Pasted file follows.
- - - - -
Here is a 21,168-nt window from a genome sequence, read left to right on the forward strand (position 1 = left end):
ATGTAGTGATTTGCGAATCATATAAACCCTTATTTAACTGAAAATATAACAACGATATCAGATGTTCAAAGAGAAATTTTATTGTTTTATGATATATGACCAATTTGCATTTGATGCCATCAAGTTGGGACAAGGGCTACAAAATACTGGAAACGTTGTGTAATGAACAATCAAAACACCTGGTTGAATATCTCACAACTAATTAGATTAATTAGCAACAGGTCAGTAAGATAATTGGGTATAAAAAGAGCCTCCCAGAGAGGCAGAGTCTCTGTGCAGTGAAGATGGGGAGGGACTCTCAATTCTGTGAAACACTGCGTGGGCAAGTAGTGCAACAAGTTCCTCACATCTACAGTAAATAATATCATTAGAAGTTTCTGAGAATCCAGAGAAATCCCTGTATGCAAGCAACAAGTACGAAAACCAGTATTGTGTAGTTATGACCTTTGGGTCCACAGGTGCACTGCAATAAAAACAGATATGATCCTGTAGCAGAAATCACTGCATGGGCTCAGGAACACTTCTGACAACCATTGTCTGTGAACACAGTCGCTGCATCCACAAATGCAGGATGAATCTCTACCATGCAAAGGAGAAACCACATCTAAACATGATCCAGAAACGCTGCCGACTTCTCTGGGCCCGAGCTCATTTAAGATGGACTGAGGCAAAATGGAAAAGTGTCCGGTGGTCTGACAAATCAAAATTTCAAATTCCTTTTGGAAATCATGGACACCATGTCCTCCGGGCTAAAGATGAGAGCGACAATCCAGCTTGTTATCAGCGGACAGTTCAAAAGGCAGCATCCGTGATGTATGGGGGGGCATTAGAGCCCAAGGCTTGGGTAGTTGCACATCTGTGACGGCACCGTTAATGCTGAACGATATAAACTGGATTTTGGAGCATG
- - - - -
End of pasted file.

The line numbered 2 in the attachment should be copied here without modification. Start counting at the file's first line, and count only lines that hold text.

ATGTAGTGATTTGCGAATCATATAAACCCTTATTTAACTGAAAATATAACAACGATATCAGATGTTCAAAGAGAAATTTTATTGTTTTATGATATATGACCAATTTGCATTTGATGCCATCAAGTTGGGACAAGGGCTACAAAATACTGGAAACGTTGTGTAATGAACAATCAAAACACCTGGTTGAATATCTCACAACTAATTAGATTAATTAGCAACAGGTCAGTAAGATAATTGGGTATAAAAAGAGCCTCCCAGAGAGGCAGAGTCTCTGTGCAGTGAAGATGGGGAGGGACTCTCAATTCTGTGAAACACTGCGTGGGCAAGTAGTGCAACAAGTTCCTCACATCTACAGTAAATAATATCATTAGAAGTTTCTGAGAATCCAGAGAAATCCCTGTATGCAAGCAACAAGTACGAAAACCAGTATTGTGTAGTTATGACCTTTGGGTCCACAGGTGCACTGCAATAAAAACAGATATGATCCTGTAGCAGAAATCACTGCATGGGCTCAGGAACACTTCTGACAACCATTGTCTGTGAACACAGTCGCTGCATCCACAAATGCAGGATGAATCTCTACCATGCAAAGGAGAAACCACATCTAAACATGATCCAGAAACGCTGCCGACTTCTCTGGGCCCGAGCTCATTTAAGATGGACTGAGGCAAAATGGAAAAGTGTCCGGTGGTCTGACAAATCAAAATTTCAAATTCCTTTTGGAAATCATGGACACCATGTCCTCCGGGCTAAAGATGAGAGCGACAATCCAGCTTGTTATCAGCGGACAGTTCAAAAGGCAGCATCCGTGATGTATGGGGGGGCATTAGAGCCCAAGGCTTGGGTAGTTGCACATCTGTGACGGCACCGTTAATGCTGAACGATATAAACTGGATTTTGGAGCATG